Sparrows Hawks & Doves Project 16Mar2022

A report by  Martha R Leary
Sparrows Hawks & Doves Coordinator
March, 2022

Hermit Thrush Photo by Joshua Barss Donham

Sparrows Hawks & Doves (SHD) is a project of Williams Lake Conservation Company (WLCC) in cooperation with Backlands Coalition & Urban Farm Museum Society of Spryfield. Our volunteers come from each of these organizations. Our funding is provided by HRM Community Project Grants and runs from April 1, 2021 to March 31, 2022.

Our primary goal is to begin a tradition of surveying the birds in the many areas of the Backlands. We want to record the number and variety of species who pass through, note those species who find the Backlands habitat to be a good place for summer nesting and keep track of successful fledging of young birds.

In addition to the bird survey, SHD: added to the public understanding of the value of the Backlands through field trips and newspaper articles; produced simple hand-held nature guide with a map to “the common birds of Shaw Wilderness Park” for use by beginning birders, youth and others who may be new to our area; brought community organizations together to provide support for bird watching in Spryfield and welcomed new people to the hobby of bird watching. Through an agreement with HRM Public Libraries the Sparrows Hawks & Doves project made a donation of about 18 books about birds. After cataloguing in the HRM Library system, these books will form a special collection located at the Captain William Spry Library.

Bird Watching Field Trip Photo by Joshua Barss Donham

On July 24, 2021 SHD had our first public gathering marking the new partnership between WLCC, Urban Farm Museum Society of Spryfield and Backlands Coalition. We had a very good turnout (about 35 people) some who were visiting the Urban Farm for the first time and others who live in Spryfield and yet had never heard of the Backlands or Shaw Wilderness Park.  Several people were brand new bird enthusiasts. Although birding is often thought to be a sport for older Haligonians, two teens are among our participants. WLCC distributed several of our donated bird guides and displayed other bird books that will form a small reference area, possibly through the HRM public library.  Fulton Lavender (SHD advisor, bird ID expert and Spryfield resident) led the group on a tour of the butterfly garden and then into the forest for a birding event.

Ten people signed up to participate in Bird Survey field trips. Our spring and summer field trips covered a lot of ground in the Backlands. Fulton Lavender led the volunteers on each field trip. Consistent with birding ethics, our volunteers limited their use of birdsong recordings or artificial means of attracting birds. As a result, certain birds are intrinsically more conspicuous than others. Less obvious birds are often smaller, secretive and solitary nesting. Some species are active only at night. Most field trips were in the early morning, although the field trips for sighting owls were in the very early morning. Data from our field trips (April 1 – August 26) and eBird recordings from the same period estimate that a minimum of 95 different species of birds call the Backlands home at various times of the year and at various points in their migrations.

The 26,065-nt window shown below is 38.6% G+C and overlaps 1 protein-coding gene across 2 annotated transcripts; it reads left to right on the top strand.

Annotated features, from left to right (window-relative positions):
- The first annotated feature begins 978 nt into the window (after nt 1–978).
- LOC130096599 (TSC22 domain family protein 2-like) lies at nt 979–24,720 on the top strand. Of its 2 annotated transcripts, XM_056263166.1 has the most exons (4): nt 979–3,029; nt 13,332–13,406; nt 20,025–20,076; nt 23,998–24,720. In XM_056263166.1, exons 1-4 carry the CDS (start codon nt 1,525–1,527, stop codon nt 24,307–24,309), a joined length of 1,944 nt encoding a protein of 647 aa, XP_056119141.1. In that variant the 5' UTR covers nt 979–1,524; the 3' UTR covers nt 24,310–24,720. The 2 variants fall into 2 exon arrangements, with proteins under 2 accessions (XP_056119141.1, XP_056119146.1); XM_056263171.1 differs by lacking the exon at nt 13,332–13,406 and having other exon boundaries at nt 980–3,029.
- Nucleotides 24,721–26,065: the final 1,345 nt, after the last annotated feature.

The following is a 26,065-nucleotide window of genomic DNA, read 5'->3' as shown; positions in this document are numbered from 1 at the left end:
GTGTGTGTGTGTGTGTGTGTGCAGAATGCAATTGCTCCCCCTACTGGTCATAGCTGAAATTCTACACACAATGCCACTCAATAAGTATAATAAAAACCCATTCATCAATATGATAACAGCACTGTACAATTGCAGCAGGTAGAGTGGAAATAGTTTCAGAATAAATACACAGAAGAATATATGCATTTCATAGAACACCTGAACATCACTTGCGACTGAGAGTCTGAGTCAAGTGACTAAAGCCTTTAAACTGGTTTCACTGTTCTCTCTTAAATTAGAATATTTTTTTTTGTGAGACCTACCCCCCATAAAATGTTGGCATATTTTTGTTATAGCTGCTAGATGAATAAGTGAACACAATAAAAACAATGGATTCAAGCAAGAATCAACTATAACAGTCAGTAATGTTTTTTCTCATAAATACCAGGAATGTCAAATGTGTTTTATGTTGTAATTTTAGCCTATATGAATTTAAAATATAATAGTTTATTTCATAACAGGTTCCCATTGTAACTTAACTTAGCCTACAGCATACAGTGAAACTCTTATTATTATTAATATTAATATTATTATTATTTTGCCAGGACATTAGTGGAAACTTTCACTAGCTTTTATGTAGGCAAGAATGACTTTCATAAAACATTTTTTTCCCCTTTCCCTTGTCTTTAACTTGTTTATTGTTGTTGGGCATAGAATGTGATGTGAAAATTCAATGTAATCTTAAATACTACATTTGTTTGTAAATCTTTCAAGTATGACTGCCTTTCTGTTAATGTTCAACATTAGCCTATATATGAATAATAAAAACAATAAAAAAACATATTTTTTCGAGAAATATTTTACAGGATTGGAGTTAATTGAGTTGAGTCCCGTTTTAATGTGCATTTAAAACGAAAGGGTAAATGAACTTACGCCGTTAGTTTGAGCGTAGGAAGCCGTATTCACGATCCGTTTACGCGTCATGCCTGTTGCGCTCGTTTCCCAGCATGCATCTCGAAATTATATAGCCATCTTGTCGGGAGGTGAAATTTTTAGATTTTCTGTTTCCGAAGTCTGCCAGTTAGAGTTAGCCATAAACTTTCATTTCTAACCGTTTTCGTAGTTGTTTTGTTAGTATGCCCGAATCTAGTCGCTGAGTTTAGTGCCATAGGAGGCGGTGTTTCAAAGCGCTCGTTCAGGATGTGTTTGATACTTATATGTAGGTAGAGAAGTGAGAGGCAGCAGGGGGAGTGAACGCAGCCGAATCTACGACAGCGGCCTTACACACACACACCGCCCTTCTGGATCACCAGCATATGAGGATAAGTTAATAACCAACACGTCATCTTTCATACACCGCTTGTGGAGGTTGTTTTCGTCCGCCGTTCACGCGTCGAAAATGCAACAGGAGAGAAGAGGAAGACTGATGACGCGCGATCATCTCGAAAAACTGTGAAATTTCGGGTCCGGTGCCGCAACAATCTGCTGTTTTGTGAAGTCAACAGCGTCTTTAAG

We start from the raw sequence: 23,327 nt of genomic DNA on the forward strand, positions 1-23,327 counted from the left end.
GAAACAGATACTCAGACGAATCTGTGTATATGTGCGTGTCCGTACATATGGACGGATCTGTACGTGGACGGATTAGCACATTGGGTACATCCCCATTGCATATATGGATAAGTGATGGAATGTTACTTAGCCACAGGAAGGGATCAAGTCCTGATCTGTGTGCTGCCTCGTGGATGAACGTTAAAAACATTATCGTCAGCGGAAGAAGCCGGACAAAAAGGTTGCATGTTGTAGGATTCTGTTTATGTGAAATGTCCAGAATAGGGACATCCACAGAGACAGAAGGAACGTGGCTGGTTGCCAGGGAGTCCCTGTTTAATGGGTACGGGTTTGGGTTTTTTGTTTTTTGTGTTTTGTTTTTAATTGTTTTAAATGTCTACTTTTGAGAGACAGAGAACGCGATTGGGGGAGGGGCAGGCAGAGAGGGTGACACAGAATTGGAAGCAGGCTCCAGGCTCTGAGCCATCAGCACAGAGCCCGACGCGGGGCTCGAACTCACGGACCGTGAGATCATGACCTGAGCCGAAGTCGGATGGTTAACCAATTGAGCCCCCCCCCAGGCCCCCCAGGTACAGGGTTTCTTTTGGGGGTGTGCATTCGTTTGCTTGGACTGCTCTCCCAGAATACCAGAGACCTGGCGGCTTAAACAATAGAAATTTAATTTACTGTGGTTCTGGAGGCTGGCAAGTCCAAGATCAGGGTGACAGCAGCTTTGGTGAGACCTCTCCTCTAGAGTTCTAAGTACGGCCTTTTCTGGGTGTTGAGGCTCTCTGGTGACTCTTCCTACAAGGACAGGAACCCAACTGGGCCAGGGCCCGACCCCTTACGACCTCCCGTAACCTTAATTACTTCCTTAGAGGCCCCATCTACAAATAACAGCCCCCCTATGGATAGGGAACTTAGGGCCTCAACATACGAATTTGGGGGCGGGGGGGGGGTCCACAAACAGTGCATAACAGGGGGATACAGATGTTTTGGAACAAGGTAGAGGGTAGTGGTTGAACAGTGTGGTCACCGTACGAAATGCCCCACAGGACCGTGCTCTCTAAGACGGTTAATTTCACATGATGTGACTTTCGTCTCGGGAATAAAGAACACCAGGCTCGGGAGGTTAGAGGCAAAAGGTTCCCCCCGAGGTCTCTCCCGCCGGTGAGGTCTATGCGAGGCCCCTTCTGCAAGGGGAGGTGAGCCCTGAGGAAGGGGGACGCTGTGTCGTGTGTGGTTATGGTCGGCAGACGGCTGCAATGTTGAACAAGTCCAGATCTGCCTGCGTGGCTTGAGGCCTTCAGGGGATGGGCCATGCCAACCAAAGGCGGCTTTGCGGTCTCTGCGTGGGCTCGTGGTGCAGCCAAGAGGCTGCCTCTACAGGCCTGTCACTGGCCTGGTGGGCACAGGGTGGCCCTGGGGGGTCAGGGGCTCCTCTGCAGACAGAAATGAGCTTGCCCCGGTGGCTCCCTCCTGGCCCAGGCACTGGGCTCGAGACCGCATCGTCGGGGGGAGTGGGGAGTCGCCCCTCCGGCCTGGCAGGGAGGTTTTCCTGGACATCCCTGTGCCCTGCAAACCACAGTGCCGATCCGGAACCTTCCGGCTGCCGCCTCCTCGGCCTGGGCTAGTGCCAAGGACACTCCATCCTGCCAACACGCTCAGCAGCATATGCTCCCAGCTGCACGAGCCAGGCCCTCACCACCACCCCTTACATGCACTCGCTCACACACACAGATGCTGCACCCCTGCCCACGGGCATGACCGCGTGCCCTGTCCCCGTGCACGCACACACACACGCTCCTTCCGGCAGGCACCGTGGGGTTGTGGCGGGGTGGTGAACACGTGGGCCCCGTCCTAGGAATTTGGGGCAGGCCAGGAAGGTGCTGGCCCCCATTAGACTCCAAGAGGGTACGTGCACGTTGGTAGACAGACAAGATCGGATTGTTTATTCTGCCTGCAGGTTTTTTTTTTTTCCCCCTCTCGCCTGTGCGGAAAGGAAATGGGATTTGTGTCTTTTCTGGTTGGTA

Bob and Wendy McDonald participated in the Sparrow Hawks & Doves project last summer, posting their data to eBird and sending it to us for inclusion in the project. Bob died on November 18, 2021 after a brief illness and will be missed by the many friends in Halifax Field Naturalists, NS Bird and Wildflora Societies and the Ecology Action Centre. Bob was an avid birder, nature lover, geocacher, photographer and philanthropist. He will be missed both out in the field and among his colleagues who take action to preserve the natural world.

Backlands birds categorized by Bird Families (data from SHD and eBird together)

  1. Ducks, Geese & Swans 8 species: Canada Goose, Wood Duck, American Black Duck, Mallard, Green-winged Teal, Ring-necked Duck, Common Eider, Common Merganser
  2. Partridge & Grouse 3 species: Ring-necked Pheasant, Ruffed Grouse, Spruce Grouse
  3. Loons 1 species: Common Loon. Williams Lake and Colpitt Lake are usually home to 1 pair. 2021 nest was unsuccessful, possibly due to predation or fluctuating water levels in Williams Lake
  4. Boobies and Gannets (seabirds) 1 species: Northern Gannet
  5. Cormorants 2 species: Double-crested Cormorant, Great Cormorant
  6. Herons 1 species: Great Blue Heron
  7. New World Vultures 1 species: Turkey Vulture
  8. Hawks & Eagles 5 species: Osprey, Bald Eagle, Northern Harrier, Sharp-shinned Hawk, Red-tailed Hawk
  9. Sandpipers 3 species: Spotted Sandpiper, Whimbrel, American Woodcock
  10. Gulls & Terns 3 species: Herring Gull, Great Black-backed Gull, Common Tern
  11. Guillemot 1 species: Black Guillemot
  12. Pigeons & Doves 2 species: Rock Pigeon, Mourning Dove
  13. Cuckoos 1 species: Yellow-billed Cuckoo (rare vagrant to Atlantic Canada)
  14. Owls 3 species: Great Horned Owl, Barred Owl, Northern Saw-whet Owl
  15. Goatsuckers 1 species: Common Nighthawk
  16. Swifts 1 species: Chimney Swift
  17. Hummingbirds 1 species: Ruby-throated Hummingbird
  18. Kingfishers 1 species: Belted Kingfisher
  19. Woodpeckers 4 species: Downey Woodpecker, Hairy Woodpecker (fledged), Northern Flicker (yellow shafted), Pileated Woodpecker
  20. Falcons 1 species: Merlin (juvenile)